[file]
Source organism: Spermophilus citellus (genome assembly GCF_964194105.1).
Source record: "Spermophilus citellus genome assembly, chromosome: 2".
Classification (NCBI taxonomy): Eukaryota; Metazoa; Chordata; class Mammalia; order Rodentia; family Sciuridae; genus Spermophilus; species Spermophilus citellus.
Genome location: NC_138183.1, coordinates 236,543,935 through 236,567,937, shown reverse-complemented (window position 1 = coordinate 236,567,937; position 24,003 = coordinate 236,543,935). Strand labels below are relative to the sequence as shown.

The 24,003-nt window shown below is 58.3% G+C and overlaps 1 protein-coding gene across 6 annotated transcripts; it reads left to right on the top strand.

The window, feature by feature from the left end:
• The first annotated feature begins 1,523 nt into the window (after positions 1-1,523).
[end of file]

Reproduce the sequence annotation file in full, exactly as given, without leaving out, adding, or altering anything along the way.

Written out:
Source organism: Spermophilus citellus (genome assembly GCF_964194105.1).
Source record: "Spermophilus citellus genome assembly, chromosome: 2".
Classification (NCBI taxonomy): Eukaryota; Metazoa; Chordata; class Mammalia; order Rodentia; family Sciuridae; genus Spermophilus; species Spermophilus citellus.
Genome location: NC_138183.1, coordinates 236,543,935 through 236,567,937, shown reverse-complemented (window position 1 = coordinate 236,567,937; position 24,003 = coordinate 236,543,935). Strand labels below are relative to the sequence as shown.

The 24,003-nt window shown below is 58.3% G+C and overlaps 1 protein-coding gene across 6 annotated transcripts; it reads left to right on the top strand.

The window, feature by feature from the left end:
• The first annotated feature begins 1,523 nt into the window (after positions 1-1,523).